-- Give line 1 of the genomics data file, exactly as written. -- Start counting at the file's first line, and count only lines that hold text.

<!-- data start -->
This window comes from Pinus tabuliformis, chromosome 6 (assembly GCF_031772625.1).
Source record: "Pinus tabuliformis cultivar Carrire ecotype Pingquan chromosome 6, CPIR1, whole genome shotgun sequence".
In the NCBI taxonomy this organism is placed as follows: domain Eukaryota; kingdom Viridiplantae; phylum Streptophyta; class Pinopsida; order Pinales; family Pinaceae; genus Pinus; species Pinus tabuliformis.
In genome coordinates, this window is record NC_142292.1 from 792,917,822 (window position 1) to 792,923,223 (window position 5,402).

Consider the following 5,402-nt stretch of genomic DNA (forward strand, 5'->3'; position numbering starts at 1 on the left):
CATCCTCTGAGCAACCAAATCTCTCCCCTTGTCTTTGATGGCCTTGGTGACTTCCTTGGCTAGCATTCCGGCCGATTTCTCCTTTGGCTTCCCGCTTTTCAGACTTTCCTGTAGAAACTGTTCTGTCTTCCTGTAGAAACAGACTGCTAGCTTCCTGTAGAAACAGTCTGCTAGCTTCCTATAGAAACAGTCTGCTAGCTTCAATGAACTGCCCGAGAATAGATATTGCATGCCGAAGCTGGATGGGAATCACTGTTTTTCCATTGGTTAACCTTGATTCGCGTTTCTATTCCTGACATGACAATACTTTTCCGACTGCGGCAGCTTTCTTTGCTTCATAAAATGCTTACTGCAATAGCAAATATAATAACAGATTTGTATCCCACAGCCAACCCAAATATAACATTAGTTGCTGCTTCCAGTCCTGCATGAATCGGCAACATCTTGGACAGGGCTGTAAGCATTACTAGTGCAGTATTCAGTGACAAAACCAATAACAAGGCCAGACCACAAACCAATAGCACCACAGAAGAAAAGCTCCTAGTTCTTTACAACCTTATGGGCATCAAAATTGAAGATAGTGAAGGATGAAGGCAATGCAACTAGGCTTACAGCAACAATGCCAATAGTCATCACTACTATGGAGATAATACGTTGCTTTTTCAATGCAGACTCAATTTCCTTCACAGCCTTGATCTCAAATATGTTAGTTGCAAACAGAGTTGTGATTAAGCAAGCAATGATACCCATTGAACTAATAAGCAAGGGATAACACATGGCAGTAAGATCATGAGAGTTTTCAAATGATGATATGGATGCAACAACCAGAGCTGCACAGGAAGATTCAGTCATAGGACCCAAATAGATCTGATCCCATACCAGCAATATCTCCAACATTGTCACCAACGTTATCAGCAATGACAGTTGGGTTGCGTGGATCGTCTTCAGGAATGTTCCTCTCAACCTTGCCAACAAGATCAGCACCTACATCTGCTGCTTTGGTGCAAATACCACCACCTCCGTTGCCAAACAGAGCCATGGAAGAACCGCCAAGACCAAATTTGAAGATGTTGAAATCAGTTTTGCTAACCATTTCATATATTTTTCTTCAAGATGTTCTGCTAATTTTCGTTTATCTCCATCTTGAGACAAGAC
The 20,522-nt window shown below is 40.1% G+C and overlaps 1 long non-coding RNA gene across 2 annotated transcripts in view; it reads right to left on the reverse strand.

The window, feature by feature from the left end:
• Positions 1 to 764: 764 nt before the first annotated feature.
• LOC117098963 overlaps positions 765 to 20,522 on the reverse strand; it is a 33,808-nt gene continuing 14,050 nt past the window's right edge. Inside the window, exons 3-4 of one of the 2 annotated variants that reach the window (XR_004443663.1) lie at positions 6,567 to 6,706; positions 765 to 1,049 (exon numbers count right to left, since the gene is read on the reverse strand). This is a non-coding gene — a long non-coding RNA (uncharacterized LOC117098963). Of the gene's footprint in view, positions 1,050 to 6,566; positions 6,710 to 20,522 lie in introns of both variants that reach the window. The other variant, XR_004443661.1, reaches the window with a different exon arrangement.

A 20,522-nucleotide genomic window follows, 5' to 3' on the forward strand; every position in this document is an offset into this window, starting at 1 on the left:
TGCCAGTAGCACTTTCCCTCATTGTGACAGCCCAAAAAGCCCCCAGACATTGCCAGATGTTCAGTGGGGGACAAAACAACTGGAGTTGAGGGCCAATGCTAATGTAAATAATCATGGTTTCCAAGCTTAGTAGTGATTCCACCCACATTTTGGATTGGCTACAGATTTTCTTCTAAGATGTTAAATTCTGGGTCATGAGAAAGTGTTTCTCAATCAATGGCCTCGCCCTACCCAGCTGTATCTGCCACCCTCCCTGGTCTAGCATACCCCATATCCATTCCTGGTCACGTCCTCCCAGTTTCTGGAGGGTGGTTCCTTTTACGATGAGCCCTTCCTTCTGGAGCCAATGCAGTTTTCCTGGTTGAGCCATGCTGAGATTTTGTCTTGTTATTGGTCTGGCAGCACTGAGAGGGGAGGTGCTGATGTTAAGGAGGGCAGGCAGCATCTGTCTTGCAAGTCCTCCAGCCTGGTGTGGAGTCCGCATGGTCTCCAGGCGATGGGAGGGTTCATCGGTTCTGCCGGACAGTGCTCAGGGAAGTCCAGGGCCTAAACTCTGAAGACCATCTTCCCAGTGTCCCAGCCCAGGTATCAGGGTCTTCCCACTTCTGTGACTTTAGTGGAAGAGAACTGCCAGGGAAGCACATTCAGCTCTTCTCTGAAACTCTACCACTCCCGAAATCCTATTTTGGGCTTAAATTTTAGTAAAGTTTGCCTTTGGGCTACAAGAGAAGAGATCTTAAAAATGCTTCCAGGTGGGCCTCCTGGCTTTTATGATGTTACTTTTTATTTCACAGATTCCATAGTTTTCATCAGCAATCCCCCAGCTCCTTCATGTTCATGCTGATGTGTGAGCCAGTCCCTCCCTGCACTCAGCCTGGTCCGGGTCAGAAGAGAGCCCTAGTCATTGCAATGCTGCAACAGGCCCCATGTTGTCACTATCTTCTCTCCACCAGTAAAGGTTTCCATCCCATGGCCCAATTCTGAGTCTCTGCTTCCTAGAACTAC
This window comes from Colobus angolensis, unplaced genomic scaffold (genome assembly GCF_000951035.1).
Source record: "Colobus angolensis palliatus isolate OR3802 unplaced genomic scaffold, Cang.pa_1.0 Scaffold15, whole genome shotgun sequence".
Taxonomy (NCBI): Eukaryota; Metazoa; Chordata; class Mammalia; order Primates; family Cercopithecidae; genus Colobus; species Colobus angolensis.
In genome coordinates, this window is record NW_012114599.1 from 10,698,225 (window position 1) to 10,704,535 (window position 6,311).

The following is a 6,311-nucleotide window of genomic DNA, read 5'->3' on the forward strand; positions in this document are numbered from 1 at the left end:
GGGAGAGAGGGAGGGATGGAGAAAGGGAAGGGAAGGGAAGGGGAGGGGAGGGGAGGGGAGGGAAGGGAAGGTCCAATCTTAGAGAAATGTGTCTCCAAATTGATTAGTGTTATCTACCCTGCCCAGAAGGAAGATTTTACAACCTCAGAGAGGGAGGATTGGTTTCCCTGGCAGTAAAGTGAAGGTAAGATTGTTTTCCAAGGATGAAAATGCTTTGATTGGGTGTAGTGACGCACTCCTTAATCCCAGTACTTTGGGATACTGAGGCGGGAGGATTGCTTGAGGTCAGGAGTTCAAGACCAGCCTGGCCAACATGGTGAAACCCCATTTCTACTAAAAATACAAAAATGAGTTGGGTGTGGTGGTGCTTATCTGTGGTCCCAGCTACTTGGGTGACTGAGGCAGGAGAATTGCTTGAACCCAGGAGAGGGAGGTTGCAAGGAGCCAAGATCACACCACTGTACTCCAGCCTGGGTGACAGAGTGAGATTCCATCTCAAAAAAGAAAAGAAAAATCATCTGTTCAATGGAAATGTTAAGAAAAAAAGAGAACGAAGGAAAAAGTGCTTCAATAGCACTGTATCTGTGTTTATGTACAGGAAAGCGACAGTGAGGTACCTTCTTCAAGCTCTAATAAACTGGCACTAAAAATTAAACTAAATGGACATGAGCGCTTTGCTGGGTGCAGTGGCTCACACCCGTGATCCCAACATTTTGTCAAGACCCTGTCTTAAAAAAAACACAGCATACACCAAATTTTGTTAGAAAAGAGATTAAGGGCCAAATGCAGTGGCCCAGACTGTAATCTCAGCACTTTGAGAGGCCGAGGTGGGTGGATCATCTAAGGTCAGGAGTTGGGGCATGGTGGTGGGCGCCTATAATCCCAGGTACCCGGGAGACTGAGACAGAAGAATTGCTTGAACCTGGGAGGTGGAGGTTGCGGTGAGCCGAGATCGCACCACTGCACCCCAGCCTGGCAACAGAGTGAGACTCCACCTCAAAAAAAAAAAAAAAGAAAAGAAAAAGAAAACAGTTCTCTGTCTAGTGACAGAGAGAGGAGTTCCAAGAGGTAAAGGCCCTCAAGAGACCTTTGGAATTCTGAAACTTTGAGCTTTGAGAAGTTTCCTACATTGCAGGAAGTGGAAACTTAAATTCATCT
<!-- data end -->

This window comes from Pinus tabuliformis, chromosome 6 (assembly GCF_031772625.1).